A distinctive, discontinued telescope: the Edmund Scientific Astroscan


#1

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#2

I always wanted one of those. They just look so cool.


#3

Looks like a deformed baby of a propane tank.


#4

I wanted one so much as a kid… probably. Might have been an earlier but equally cool model. I probably would have used it once or twice a year.


#5

I’ve had one for almost 30 years. Camping, cold, kids. It’s basically bulletproof (in addition to looking awesome and being incredibly easy to use).


#6

One of my favorite trips used to be going to the Edmund store in central NJ: half scientific curiosities, half industry/army surplus.


#7

I love that telescope. I got one from my grandma in 1977, when I was 9. Still have it. It’s covered in Burning Man stickers and playa dust now…wonder if it’s possible to take it apart and give it a good cleaning.


#8

Do not attempt to use it as a water pipe.

Challenge accepted.


#9

Drooled over these in the catalog every year growing up. Might have to engage in some middle age childhood wish fulfillment.


#10

If “astronomy buffs” screeched at the thought of actually using it to view the skies, they aren’t very good astronomy buffs. The Astroscan is one of the legendary “grab-and-go” scopes that take no setup time, and offer a rich, wide field for viewing. You don’t need a tripod; you can actually cradle it in your arms to view, although a tripod makes the view more stable. Absolutely a classic, both in design and function.


#11

This is what appeals to me. I had a regular refractor telescope for a while, but eventually gave it away because it was such an unwieldy PIA to store, set up, take in the car, etc.

I’m curious if anyone has any other recommendations for this kind of “grab-and-go” form factor.


#12

Exactly. Scopes like this can turn newbies on to astronomy, and even more experienced viewers may want something simple and quick from time to time.


#13

I also have a small orphan telescope that I love. I was looking for a scope that I could also use as a spotting scope here on earth and photograph with too.
Here is an island in Mendocino, and a photo of sea lions on the rocks, to the right of the first Island.

ing scope here on earth and photograph through.
Celestron C130mm


#14

I was thinking about getting a telescope for Jr (and us) this Christmas.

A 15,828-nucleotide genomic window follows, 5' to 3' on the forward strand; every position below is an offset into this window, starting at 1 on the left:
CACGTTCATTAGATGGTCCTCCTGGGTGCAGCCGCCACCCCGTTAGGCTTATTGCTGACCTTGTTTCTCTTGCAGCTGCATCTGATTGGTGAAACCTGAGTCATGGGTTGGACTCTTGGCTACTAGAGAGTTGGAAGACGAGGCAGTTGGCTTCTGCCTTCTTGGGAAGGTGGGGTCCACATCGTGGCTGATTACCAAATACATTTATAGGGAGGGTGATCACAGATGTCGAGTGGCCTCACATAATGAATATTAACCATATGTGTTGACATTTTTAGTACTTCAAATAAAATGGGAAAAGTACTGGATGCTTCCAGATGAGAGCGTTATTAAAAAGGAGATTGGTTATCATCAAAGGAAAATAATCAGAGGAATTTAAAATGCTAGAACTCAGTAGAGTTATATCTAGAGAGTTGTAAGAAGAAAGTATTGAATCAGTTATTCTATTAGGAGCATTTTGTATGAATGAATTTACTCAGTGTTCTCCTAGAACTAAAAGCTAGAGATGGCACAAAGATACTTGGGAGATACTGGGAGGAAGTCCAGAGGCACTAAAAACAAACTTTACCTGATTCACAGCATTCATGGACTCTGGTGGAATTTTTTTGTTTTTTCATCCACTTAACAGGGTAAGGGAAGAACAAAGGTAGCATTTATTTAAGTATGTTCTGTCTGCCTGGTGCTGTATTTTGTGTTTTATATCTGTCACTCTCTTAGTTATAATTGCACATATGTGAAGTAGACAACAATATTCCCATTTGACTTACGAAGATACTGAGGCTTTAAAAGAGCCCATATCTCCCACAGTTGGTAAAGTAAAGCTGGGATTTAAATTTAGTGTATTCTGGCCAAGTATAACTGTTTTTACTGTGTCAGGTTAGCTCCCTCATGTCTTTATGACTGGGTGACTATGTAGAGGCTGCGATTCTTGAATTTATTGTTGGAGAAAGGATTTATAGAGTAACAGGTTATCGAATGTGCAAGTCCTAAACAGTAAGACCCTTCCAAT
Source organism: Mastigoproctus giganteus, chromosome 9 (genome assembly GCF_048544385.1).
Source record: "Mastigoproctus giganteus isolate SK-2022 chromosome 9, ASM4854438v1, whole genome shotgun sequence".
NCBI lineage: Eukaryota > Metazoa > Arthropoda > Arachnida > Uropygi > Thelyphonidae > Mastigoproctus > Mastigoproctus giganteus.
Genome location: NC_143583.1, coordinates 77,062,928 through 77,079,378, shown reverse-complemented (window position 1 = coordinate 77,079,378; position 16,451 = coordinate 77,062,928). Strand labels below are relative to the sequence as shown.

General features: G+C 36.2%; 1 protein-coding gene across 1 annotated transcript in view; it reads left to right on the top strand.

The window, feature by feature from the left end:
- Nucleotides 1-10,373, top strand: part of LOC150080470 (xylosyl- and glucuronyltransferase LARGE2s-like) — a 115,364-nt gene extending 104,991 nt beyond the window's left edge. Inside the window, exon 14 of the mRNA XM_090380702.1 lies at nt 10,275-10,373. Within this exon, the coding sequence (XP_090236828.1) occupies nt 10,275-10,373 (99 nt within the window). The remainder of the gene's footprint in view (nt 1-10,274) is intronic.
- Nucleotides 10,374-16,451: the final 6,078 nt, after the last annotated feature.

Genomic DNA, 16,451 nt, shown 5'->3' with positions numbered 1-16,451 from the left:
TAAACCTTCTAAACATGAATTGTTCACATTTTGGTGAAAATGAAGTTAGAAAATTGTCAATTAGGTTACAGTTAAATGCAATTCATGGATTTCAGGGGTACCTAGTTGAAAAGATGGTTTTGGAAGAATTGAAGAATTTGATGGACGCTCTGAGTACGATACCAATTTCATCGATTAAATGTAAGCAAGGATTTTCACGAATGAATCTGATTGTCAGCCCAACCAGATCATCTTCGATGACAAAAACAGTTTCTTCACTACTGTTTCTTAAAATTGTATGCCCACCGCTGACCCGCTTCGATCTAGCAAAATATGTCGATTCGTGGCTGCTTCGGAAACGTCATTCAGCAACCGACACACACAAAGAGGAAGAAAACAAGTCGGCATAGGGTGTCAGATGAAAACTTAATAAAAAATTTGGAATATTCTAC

I’d heard good things about the Celestron FirstScope but I do like the look of this. Any idea which is better for absolute beginners?


#15

The Astroscan is a better bet.

Pros for the Astroscan:

  • It’s more robust - the FirstScope has a cardboard tube and a rather flimsy mount for the secondary, the AstroScan has a hard plastic (ABS?) case that’s built like a tank and the secondary is mounted firmly to the window in the front.
  • The Astroscan has a true parabolic mirror while the FirstScope makes do with a spherical mirror. That said, at the diameter and focal ratios involved it’s not a huge deal.
  • The Astroscan has 90% more light-gathering power than the FirstScope. This makes a big difference in what you can see.
  • The optical system is almost completely sealed on the Astroscan, so the primary and secondary mirror don’t get dusty.

Neutral for the Astroscan:

  • It’s heavier than the FirstScope. This is a neutral because although it’s a bit harder to carry around, it also makes it more stable.

Cons for the Astroscan:

  • If your Astroscan isn’t collimated correctly, it’s a lot more difficult to do than on the FirstScope. That said, the robustness of the Astroscan gives a telescope that very rarely, if ever, needs to be collimated.

I would suggest looking on eBay for an early model made in USA Astroscan. If it comes with the original 28mm RKE eyepiece (newer models come with a 28mm Plossl instead) all the better.


#16

Thanks!! I have an only-once-used Astroscan in the garage right now, in the original box! I used it once and made myself dizzy and to be honest… I got lazy and packed it away. It’s often foggy at my house, but I have no excuse but laziness. Huge thanks for reminding me about my Astroscan. (I bought it after I read, The Rift by Walter Jon Williams).


#17

Telescope Confessional!

I have a Celestron that I picked up at a yard sale for $40. All it needed was an eyepiece.

My shame is that it’s seen about 30m of sky since I bought it.


#18

Pan-tilt mount, camera on the eyepiece, permanent site on the roof. Then you can watch stuff from the warm bed, or even script the automated image acquisition of objects to be done while you sleep.


#19

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